At once disturbing and moving, these 23 short tales by Matt Bell form an abecedarian of baby names for the apocalypse. The fathers here tell their stories of aborted and gone-terribly-wrong pregnancies with grotesque detail and heart-wrenching lyricism. Each short fiction accumulates like puzzle pieces that come together to reveal a horror-filled world that tests the limits of parental love. (Note: Though Cataclysm Baby is currently out of print, it will be available from Soho Press next year as part of a larger collection of Matt Bell’s work, according to the author.)
The Complete Tales of Lucy Gold, Kate Bernheimer
The third in Kate Bernheimer’s Gold-sisters trilogy, The Complete Tales of Lucy Gold, is unique, in part, because of its nonlinear construction. Lucy’s adventures transcend time and place, blending pop-culture and fairy tale to create a world whose fragmentation is both satisfying and memorable.
100 Apocalypses and Other Apocalypses, Lucy Corin
Though the three apocalyptic stories that open this collection do not fall into the flash category, the apocalypses that follow—100 of them total—certainly do, with most clocking in at around 200 words. These apocalypses are for seeing the moments that connect us all, and for letting them go. If there’s a skill more essential to ensuring one’s psychological survival in the apocalypse, I can’t think of it.
Gutshot, Amelia Gray
Grace Paley said that short fiction “should be read like a poem, that is, slowly.” Gutshot is no exception. These flash gothic tales combine horror and comedy to a startling, if not disturbing, effect. Readers familiar with Gray’s earlier collection of flash, Museum of the Weird, will appreciate her evolving and newly grotesque style. Read them, enjoy the discomfort Gray makes rise to the surface, forget, and repeat.
Can’t and Won’t, Lydia Davis
Known as the “master of distillation” (Booklist), Lydia Davis crafts microfictions, some as short as a single sentence, that conjure entire worlds of the narrators who tell them. This book won the Man Booker International Prize in 2013 and has, in many ways, paved the way for flash fiction to rise above the fold in American literary fiction.
Covert Joy, Clarice Lispector
I came across Clarice Lispector’s collection of short fictions, Covert Joy, in an anthology of her work recently released by New Directions: The Complete Stories. What makes Lispector so spellbinding is that she does not follow traditional rules of narrative. She often avoids conventions of plot, setting, and scene. The result is that readers enter, it seems, into the narrator’s direct consciousness, the raw nerve of a feeling. Prepare to follow the lives of children, glimpse their fleeting beauty, their misdeeds, and emerge as if from the sea, disoriented and crudely alive.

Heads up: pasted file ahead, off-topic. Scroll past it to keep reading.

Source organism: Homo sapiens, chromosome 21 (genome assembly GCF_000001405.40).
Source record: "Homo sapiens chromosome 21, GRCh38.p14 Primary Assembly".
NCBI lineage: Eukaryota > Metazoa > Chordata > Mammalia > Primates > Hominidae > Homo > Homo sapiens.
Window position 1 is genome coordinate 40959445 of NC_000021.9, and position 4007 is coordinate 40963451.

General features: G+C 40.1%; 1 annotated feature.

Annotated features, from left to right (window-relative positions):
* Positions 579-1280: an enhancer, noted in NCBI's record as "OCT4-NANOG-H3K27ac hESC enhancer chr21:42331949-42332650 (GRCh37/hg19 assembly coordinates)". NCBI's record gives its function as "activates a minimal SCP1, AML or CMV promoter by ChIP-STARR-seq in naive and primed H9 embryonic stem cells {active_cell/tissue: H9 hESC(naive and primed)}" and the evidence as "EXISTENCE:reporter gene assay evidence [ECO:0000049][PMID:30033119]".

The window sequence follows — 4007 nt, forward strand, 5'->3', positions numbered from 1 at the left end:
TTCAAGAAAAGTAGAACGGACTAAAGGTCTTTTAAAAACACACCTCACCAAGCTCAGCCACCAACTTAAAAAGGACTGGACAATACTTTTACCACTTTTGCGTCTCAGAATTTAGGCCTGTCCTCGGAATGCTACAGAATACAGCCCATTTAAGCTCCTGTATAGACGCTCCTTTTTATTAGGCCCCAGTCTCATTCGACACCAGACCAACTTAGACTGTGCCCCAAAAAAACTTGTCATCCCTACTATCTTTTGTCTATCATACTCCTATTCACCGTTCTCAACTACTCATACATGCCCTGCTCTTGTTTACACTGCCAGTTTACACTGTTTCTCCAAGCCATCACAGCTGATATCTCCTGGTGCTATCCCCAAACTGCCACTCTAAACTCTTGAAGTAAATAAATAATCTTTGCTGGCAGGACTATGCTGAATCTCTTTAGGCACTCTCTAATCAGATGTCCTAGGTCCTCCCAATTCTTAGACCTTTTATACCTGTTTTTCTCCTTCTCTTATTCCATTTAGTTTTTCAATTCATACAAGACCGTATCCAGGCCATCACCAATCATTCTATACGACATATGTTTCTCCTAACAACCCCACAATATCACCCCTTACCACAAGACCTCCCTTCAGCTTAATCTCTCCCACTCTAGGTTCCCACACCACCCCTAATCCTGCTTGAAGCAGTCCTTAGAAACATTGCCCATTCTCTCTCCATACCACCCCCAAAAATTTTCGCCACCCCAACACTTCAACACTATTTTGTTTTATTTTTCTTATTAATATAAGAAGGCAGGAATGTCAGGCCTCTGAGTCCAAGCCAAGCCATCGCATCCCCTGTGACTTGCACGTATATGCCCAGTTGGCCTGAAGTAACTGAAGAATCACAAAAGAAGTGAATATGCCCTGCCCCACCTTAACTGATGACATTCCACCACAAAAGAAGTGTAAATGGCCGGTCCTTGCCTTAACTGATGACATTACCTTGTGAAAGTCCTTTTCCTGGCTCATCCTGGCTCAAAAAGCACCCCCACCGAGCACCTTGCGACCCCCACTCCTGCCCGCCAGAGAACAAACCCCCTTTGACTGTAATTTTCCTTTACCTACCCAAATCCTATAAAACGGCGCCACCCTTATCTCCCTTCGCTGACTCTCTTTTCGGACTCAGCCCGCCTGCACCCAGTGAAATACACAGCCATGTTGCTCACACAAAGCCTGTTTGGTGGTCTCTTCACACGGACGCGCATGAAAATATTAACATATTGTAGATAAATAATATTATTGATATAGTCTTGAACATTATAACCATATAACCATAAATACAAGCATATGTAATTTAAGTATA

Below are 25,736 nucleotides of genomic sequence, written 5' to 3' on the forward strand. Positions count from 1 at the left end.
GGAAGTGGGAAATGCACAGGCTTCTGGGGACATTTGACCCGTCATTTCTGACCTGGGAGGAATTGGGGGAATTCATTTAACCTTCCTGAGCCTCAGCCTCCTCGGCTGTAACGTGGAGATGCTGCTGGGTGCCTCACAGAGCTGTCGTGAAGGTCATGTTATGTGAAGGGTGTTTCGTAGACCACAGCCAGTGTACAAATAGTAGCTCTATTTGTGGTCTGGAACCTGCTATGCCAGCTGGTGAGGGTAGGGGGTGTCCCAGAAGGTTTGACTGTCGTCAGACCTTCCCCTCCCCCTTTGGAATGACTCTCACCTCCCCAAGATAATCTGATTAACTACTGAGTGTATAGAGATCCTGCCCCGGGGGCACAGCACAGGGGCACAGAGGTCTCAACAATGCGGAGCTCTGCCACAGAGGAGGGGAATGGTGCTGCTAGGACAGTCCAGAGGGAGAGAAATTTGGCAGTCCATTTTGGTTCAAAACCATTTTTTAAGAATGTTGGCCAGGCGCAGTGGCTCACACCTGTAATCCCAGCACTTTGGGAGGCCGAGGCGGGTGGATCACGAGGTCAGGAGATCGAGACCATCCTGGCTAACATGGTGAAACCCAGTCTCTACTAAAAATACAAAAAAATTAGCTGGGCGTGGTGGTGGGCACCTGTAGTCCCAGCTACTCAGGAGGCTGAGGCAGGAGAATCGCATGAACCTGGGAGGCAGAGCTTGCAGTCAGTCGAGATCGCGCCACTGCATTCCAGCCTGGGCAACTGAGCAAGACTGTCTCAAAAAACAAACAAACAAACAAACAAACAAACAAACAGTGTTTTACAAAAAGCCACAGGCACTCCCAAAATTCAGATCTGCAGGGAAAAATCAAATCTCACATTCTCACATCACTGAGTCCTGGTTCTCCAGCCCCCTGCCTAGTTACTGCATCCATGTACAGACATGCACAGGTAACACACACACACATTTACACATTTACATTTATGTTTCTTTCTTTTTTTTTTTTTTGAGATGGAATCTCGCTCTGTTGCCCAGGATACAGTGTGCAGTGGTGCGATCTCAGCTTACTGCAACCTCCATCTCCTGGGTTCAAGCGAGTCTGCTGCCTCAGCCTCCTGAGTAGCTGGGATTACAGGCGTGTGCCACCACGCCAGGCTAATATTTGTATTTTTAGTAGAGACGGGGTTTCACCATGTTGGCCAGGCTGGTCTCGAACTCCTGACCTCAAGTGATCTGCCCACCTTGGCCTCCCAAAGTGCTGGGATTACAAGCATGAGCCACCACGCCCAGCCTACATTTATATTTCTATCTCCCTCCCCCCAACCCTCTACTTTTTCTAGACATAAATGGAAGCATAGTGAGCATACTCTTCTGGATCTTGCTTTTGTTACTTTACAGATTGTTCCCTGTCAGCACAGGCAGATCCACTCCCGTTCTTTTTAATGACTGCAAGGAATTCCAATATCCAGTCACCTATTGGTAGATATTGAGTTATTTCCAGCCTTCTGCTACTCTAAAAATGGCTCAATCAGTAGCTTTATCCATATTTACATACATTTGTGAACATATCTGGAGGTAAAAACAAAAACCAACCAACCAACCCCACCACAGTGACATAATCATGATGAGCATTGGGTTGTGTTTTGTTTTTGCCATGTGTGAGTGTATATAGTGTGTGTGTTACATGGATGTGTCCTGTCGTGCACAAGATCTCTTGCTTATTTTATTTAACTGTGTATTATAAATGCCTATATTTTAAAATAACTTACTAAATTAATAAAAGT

Stories for Nighttime and Some for the Day, Ben Loory
Once upon a time, the man, the boy, the woman, the octopus, the moose went on a journey, stayed in its apartment, saw something horrible. Ben Loory’s short tales borrow from the fairy-tale tradition—its abstraction, anthropomorphism, and absurdity—to create tales that awaken the reader to forgotten lessons of community and inclusion. No creature escapes Loory’s sharp and unbiased gaze.
Larissa Takes Flight, Teresa Milbrodt
Known in the fabulist world for her portrayal of powerful women who challenge the status quo, Teresa Milbrodt’s latest novel-in-flash, Larissa Takes Flight, defies genre restrictions and mainstream representations of time. Rather than follow her protagonist Larissa’s progression linearly, Milbrodt provides short snippets, including “Larissa and the Snake” and “Larissa Buys Work Pants,” that accumulate into a mosaic of her struggles.
Dept. of Speculation, Jenny Offill
While Jenny Offill’s Department of Speculation could also be described as a novel-in-flash, it’s more commonly referred to as a fragmented series of vignettes. Each numbered section tells the story of “the wife” as she moves through stages of her relationship, some blissful, others destructive, all infused with fascinating research that both illuminates and distracts from the narrative, depending on your mood. Choose which bits to hold onto and which fade into the miasma of her storytelling.
Jewelry Box: A Collection of Histories, Aurelie Sheehan
The 68 short, realist fictions in Aurelie Sheehan’s Jewelry Box resemble memory, history, a catalog of events that resist shape and point to the larger purpose of narrative: to find meaning everywhere, in every trifling moment. Their accumulation happens on a meta level and—though denying the reader the satisfaction of a traditional narrative—offer up beauty built on fragments.